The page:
Also Called :
Cream Pitchers, Creamers
Early 19th Century to Early 20th Century
Price Range :
$100.-$250. (Depending on size)
Left to Right:
3 7/8″ diameter x 6 1/2″ high
4 1/4″ diameter x 6 1/8″ high
4 1/4″ diameter x 6 1/8″high
3 3/4″ diameter x 5 1/2″ high
3 7/8″ diameter x 5 3/8″ high
4 1/4″ diameter x 4 5/8″ high
3″ diameter x 4″ high
2 5/8″ diameter x 3 3/4″ high
2 5/8″ diameter x 3 5/8″ high
Left to Right:
1 lb.—–1 lb. 2 oz.—–1 lb.—–13 oz.—–1 lb.—–12 oz.—–6 oz.—–5 oz.—–4 oz.
Left to right:
Celeste Koster, Chatham, NY-1966
James Julia Auction, Fairfield, ME-1988
Celeste Koster, Chatham, NY-1967
Nancy Walker Auction, Westport, MA-1988
Gustave J. S. White Auction, Newport, RI-1989
Leland Little Auction, Hillsborough, NC-2012
Description: Canton Cream Pitchers and their accompanying teapots and sugars make up a confusing world in defining the many, many variations to be found. Designations that have come into common useage will be physical descriptions of the creamers such as “Drum Shape”, “Pear Shape”, “Ball Shape”, “Barrel Shape” and “Conical Shape”. In buying any cream pitcher make sure the top fits well.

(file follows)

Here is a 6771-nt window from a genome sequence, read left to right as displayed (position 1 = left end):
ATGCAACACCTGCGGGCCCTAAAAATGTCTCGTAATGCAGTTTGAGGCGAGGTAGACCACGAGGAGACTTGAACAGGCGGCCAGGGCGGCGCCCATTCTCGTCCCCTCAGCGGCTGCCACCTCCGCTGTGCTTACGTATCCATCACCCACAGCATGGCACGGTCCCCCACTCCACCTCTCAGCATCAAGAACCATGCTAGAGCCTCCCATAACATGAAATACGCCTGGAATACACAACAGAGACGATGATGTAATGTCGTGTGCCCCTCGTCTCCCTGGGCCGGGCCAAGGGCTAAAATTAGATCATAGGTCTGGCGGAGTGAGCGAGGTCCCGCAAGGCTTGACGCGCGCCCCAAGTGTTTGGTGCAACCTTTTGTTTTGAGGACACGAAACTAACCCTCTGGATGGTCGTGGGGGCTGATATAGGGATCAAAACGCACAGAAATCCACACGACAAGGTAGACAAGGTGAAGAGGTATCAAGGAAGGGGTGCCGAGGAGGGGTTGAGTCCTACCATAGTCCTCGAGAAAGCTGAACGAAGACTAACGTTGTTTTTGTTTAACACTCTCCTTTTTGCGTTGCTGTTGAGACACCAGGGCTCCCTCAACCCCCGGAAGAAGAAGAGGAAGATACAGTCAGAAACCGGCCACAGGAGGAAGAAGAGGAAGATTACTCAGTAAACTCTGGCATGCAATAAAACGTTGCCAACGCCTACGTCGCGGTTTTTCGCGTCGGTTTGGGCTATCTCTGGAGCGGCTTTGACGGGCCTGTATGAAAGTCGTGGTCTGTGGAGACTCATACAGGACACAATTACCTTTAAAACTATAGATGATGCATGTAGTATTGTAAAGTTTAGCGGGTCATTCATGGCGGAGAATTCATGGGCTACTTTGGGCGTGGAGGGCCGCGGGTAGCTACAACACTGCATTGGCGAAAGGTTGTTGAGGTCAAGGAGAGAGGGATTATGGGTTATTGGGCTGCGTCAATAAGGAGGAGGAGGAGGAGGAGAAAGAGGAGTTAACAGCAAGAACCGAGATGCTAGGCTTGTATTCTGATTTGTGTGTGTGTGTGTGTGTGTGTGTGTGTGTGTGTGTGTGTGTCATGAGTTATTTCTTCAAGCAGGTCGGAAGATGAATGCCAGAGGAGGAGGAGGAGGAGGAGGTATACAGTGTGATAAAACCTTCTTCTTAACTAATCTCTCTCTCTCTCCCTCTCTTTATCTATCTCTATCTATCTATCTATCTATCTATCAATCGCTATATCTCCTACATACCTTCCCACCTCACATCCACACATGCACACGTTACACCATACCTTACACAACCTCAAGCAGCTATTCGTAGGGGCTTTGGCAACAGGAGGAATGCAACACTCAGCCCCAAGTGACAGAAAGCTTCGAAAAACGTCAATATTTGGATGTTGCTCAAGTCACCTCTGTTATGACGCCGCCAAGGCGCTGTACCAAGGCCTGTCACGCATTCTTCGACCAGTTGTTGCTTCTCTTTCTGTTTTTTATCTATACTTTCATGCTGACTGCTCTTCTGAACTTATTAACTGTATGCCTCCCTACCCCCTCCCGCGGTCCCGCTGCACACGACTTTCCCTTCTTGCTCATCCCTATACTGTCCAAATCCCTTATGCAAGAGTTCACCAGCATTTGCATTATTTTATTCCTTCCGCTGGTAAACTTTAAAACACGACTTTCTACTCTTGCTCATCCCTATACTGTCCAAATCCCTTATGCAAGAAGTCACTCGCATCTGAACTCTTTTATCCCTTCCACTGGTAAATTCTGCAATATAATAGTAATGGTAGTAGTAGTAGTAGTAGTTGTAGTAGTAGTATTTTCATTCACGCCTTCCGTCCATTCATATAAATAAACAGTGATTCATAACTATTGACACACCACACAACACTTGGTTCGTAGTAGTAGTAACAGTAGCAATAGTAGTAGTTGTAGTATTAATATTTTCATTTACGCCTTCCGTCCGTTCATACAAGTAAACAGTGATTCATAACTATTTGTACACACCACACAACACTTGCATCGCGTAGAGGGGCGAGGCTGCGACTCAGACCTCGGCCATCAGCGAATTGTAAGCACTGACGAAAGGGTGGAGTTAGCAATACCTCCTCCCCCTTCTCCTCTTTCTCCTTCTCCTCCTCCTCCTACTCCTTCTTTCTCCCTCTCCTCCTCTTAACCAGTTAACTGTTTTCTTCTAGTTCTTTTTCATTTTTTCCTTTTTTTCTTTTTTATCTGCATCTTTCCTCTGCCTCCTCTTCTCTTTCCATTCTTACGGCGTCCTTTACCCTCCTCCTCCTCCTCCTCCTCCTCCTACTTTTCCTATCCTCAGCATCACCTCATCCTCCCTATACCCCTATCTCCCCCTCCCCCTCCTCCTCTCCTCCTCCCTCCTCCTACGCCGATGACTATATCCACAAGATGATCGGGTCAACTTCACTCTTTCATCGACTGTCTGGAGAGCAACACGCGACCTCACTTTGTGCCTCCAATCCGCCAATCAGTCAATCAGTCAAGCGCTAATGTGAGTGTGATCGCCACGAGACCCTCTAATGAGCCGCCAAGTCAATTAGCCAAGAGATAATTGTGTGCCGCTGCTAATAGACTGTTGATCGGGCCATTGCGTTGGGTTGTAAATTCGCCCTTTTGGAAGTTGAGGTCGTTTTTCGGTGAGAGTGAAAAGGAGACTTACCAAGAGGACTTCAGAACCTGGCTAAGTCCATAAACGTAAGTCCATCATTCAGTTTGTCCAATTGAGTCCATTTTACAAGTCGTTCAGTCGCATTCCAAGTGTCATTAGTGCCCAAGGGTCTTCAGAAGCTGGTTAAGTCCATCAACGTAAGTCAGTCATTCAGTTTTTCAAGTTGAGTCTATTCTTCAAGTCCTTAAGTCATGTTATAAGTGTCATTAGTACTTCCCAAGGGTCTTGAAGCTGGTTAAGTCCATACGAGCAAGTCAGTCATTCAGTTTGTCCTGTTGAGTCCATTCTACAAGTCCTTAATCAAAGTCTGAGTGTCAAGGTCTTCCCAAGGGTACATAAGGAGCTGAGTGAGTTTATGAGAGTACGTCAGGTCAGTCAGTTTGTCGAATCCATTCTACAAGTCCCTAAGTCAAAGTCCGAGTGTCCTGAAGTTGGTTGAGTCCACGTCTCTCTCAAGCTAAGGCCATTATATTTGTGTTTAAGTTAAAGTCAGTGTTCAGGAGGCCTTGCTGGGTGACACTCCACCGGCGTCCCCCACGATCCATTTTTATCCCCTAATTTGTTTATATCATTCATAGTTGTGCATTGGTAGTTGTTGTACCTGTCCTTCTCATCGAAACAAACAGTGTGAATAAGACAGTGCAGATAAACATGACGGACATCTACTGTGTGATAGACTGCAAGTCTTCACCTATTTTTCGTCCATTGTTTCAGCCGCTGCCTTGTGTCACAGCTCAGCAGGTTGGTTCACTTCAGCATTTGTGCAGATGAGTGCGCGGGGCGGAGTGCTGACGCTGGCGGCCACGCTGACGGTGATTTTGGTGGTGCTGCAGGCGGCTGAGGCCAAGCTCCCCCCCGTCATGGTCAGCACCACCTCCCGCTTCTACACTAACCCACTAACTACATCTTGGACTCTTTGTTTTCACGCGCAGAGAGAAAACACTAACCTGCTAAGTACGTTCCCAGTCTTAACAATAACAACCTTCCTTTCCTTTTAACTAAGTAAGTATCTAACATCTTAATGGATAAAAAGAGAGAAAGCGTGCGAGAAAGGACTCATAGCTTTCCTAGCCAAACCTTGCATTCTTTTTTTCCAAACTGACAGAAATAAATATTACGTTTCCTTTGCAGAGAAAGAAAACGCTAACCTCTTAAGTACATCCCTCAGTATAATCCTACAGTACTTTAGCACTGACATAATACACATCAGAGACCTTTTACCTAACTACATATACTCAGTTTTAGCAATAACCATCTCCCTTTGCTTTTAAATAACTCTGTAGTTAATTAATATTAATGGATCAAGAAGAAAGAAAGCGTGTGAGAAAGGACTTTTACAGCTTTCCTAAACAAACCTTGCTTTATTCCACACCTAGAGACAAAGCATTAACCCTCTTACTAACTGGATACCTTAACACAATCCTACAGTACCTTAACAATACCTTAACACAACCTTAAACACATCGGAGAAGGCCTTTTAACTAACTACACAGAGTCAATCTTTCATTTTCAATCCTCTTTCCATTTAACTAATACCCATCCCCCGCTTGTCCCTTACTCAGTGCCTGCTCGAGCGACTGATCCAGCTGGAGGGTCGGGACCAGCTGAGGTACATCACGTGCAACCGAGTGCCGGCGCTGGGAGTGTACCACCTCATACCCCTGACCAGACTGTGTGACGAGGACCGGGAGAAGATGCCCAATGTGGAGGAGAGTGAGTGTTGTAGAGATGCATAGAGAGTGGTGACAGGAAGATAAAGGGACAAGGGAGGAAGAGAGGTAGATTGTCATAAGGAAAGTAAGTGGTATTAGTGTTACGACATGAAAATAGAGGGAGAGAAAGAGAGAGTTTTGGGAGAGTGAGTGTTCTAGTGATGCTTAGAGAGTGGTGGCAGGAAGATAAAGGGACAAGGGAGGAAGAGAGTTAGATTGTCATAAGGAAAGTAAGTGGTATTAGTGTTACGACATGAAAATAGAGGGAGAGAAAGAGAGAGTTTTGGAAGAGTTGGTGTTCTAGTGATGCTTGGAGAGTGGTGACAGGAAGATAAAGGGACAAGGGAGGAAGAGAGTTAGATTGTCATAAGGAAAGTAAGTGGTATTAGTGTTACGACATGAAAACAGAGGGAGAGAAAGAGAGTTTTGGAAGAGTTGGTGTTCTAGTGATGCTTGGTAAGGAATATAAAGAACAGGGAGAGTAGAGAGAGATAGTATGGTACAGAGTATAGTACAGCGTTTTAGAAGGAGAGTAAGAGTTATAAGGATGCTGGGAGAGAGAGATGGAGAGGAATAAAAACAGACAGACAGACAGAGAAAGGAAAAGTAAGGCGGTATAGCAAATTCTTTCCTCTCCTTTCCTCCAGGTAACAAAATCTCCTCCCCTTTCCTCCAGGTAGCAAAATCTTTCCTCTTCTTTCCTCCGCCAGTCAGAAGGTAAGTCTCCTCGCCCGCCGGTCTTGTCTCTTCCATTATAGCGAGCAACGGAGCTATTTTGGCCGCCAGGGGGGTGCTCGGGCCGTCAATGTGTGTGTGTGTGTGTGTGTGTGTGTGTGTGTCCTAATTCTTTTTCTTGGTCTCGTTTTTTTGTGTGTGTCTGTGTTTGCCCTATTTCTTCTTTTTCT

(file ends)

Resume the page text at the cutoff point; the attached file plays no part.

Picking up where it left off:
This Pear Shaped cream pitcher is one of a series of very late cream pitchers which I call the “Flag Series” as they have a group of flags on one side that does not appear on the early Canton cream pitchers (see next to last picture of the flags and the top). They are also distinguished by a pyramid/triangle border on the tops and a rain cloud border on the creamers.
This cream pitcher has a loop handle and a white ball knob with a blue spot on the top and an air hole. The porcelain is very white without the usual firing imperfections we see on the early Canton pieces. The bottom is glazed and the top has a deep flange that sits inside the pitcher to help secure the top. This cream pitcher is part of a tea set and is pictured with its matching teapot and sugar bowl in the last picture.